Category Archives: Games and Society

Is Video Game Development Art?

Last Friday my wife and I attended an art gallery reception hosted by the Santa Clarita Artist’s association, of which she is Vice President. During a conversation with another couple, my wife said that we were driving up to the San Francisco area later this week to participate at an outdoor art festival in Los Altos. The couple then asked if I were an artist like my wife, and I rather sheepishly explained that I was just her “roadie.”

When talking to painters and photographers, I never describe that the work I do in video games as art. I suppose that I feel self-conscious about making that claim, knowing that many people still think of video games as a wasteful pastime for children and juvenile adults. I remember reading the late film critic Roger Ebert’s answer when asked if video games were art:

“To my knowledge, no one in or out of the field has ever been able to cite a game worthy of comparison with the great dramatists, poets, filmmakers, novelists and composers. That a game can aspire to artistic importance as a visual experience, I accept. But for most gamers, video games represent a loss of those precious hours we have available to make ourselves more cultured, civilized and empathetic.”

While Roger Ebert did admit that video game art can have artistic merit, he did not make such a concession to video game writing. Of course, now video game writers such as Amy Henning and Neil Druckmann are finally receiving critical recognition for their work from the Writers Guild of America and other writing peers who see that video games can tell meaningful stories about the human condition.

But what about the work as a whole? Is assembling different artistic components together into a video game make the collective work an artistic one. To answer that question, I look to another quote, one from the 2015 biopic Steve Jobs, in which Aaron Sorkin wrote this exchange between the characters of Apple founds Steve Wozniak and Steve Jobs:

Steve Wozniak: What do you do? You’re not an engineer. You’re not a designer. You can’t put a hammer to a nail. I built the circuit board! The graphical interface was stolen! So how come ten times in a day I read Steve Jobs is a genius? What do you do?
Steve Jobs: Musicians play their instruments. I play the orchestra.

I suppose that what I do as a video game designer and producer is play the orchestra of programmers, artists, writers, and sound engineers. Yet still I call myself an artist, even in my best work. For me, art is not art when an artist thinks it’s art, but when the critical consensus says it’s art. And until the day when the Producers Guild of America or the Academy of Motion Pictures Arts & Sciences starts bestowing video game production awards like the British Academy of Film and Television Arts does, I must be satisfied with considering myself to be a video game roadie.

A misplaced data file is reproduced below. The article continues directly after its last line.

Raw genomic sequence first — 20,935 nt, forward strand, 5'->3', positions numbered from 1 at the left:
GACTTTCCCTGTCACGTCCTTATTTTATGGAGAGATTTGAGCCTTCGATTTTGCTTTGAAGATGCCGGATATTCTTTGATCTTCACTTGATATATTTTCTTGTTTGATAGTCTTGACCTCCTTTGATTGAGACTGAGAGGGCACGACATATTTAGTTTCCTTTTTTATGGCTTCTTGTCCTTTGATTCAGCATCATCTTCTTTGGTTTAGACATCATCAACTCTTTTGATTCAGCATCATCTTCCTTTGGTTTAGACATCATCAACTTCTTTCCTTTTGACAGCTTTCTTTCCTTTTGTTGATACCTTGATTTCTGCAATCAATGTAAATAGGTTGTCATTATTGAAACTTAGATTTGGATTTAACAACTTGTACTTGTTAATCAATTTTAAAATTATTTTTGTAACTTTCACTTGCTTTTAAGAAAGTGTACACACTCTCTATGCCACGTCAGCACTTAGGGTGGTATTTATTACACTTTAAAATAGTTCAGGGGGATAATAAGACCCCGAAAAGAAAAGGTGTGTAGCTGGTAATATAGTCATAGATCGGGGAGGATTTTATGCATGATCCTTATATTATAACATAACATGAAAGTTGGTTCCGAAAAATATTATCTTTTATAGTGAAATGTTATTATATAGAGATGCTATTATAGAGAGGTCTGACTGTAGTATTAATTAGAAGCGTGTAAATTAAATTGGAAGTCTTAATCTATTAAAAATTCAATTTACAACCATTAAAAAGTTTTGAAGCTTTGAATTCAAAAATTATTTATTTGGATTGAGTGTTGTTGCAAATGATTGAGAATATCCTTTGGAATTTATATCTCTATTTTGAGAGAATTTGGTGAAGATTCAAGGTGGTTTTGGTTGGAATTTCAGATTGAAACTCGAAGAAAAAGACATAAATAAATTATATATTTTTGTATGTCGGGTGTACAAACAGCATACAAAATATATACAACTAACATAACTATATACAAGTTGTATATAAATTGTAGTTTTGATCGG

Do Copyright Laws Kill Art?

I write a lot about intellectual property protection on Quora because I don’t like the idea of people pirating my games, and recently a Quora user asked me whether copyright laws “kill” art.  Well, he didn’t really ask me.  This was someone who apparently liked posting other people’s music on YouTube and was complaining about how strict he thought copyright laws were.

But answering the question literally, I replied that copyright law does not prevent anyone from creating an original literary, musical or artistic work. What it does is prevent someone else from copying, distributing, recording, or performing that work, or making derivative works, without the creator’s (or his/her assignee’s) permission.

The primary purpose of this is to prevent other people from using someone else’s work – such as their music – without compensating the creator. This is prevented for a limited amount of time after the creator’s death (50–70 years, depending on the laws of individually countries) so that the creator’s heirs can inherit wealth generated by the work. This is no different than allowing someone to pass on physical property (house, land, stock shares, possessions) to one’s heirs.

It also has a secondary purpose of allowing the creator to retain artistic control over sequels, mash-ups and other derivative works. “Appropriation art” is the only type of art that is “killed” by copyright law, and even then, it isn’t doesn’t really kill this art, but rather restricts it.

Someone wishing to make a derivative work can ask the original creator for permission to do so, which usually involves compensating the creator. However, this is no different than an artist needing to purchase materials and equipment needed to make creative works.

The United States and some other countries also recognize the doctrine of Free Use, which allows creators to use another creator’s work without permission for a transformative purpose. This doctrine allowed, for example, The Harvard Lampoon to write Bored of the Rings, a parody of Lord of the Rings, and Andy Warhol to use Campbell Soup cans and photographs of Marilyn Monroe in his own creative works.

As for wanting music for your YouTube videos, if you are too cheap to license it from the person who created it, YouTube offers a whole library of music you can use for free.  They may not be the most popular tunes in the world, but you get what you pay for.